• In FIG. 1, a fingertip 104 of a user is shown disposed above a keyboard 106. The tops of the keys of the keyboard define a 2-dimensional surface 108 that serves as a reference surface. A 3-dimensional field 107 extends above the reference surface and is shown by dashed lines. The position of the user's fingertip within the 3-dimensional field is designated in accordance with a coordinate system. For example, an x, y, z coordinate system is used in this example. The position of the user's fingertip in this example is shown to have a position (x1, y1, z1) within the 3-dimensional field.
  • The 2-dimensional surface corresponds with the 3-dimensional field. For example, the 2-dimensional surface can form a reference surface in an x-y plane at the bottom of the 3-dimensional field. In the example of FIG. 1, the surface delineated by the tops of the keys on the keyboard forms the reference surface. It should be appreciated, however, that other surfaces could be utilized. For example, the surface of a desk or table top could be utilized. Even a virtual plane within a three dimensional field could be utilized. Thus, the use of a keyboard in FIG. 1 is an example only.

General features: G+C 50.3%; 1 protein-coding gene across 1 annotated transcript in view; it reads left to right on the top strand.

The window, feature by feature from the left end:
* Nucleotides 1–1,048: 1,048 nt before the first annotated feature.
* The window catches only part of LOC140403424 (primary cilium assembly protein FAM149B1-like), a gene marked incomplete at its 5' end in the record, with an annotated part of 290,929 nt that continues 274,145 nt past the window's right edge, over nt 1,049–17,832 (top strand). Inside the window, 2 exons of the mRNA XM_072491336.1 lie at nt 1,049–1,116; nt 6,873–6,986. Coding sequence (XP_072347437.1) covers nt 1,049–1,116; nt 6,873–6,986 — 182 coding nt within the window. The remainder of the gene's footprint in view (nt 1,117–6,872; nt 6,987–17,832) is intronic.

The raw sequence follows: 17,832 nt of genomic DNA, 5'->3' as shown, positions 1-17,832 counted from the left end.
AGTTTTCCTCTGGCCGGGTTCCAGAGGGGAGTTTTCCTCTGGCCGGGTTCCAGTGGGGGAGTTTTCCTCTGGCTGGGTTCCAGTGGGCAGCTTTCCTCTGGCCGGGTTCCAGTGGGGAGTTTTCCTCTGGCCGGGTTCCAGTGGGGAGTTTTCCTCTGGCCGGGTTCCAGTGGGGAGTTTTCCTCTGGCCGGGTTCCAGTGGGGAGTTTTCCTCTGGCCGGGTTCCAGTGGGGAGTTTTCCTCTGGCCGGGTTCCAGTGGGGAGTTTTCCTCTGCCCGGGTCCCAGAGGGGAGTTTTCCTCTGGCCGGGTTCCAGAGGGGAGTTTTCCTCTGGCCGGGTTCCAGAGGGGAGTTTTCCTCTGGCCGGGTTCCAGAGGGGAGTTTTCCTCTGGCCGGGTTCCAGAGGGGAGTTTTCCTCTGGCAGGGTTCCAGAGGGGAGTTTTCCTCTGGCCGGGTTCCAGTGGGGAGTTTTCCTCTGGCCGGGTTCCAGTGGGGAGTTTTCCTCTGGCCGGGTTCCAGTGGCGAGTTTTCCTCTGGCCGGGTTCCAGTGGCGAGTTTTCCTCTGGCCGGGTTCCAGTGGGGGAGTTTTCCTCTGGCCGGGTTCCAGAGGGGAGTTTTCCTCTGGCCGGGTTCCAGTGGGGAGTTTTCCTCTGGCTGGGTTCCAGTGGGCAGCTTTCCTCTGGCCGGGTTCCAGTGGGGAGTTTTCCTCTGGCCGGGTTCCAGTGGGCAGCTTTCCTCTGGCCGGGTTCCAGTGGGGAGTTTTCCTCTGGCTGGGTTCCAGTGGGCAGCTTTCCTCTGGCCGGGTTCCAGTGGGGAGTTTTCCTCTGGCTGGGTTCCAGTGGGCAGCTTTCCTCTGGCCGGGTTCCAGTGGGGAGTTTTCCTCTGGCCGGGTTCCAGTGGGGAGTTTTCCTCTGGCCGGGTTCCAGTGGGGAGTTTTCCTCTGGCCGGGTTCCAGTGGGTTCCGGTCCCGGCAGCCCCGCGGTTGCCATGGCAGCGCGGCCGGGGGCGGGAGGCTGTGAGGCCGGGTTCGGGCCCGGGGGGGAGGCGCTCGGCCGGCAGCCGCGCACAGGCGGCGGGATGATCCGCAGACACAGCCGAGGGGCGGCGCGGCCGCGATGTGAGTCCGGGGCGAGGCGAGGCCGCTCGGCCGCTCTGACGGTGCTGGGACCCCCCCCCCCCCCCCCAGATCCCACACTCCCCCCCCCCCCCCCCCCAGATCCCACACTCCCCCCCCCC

• A variety of object detection circuits can be used to detect the presence of an input object. An object detection circuit can include one or more sensors, an object detector, a coordinate calculator, a processor, and a memory, for example. FIG. 1 shows a camera 110 that can be used as part of an object detection circuit to detect a user's fingertip. Other sensors, such as capacitive sensors in the keys of a keyboard may be used, as well. The sensors generate raw data that is used by an object detector 121 to determine the presence of user input object(s). When one or more sensors generate data indicating that one or more objects is in a sensor field, the object detector can signal that a user input object(s) has entered the sensor field. The sensor data can be converted by a coordinate calculator 122 to provide coordinates within the 3-dimensional field 107 (shown by dashed lines and the top surface of the keyboard) for any detected object(s). A processor 130 can be used by the coordinate calculator to convert the sensor data into coordinate data. In some implementations, the sensor(s), object detector, coordinate calculator, and processor can be configured as an integrated unit.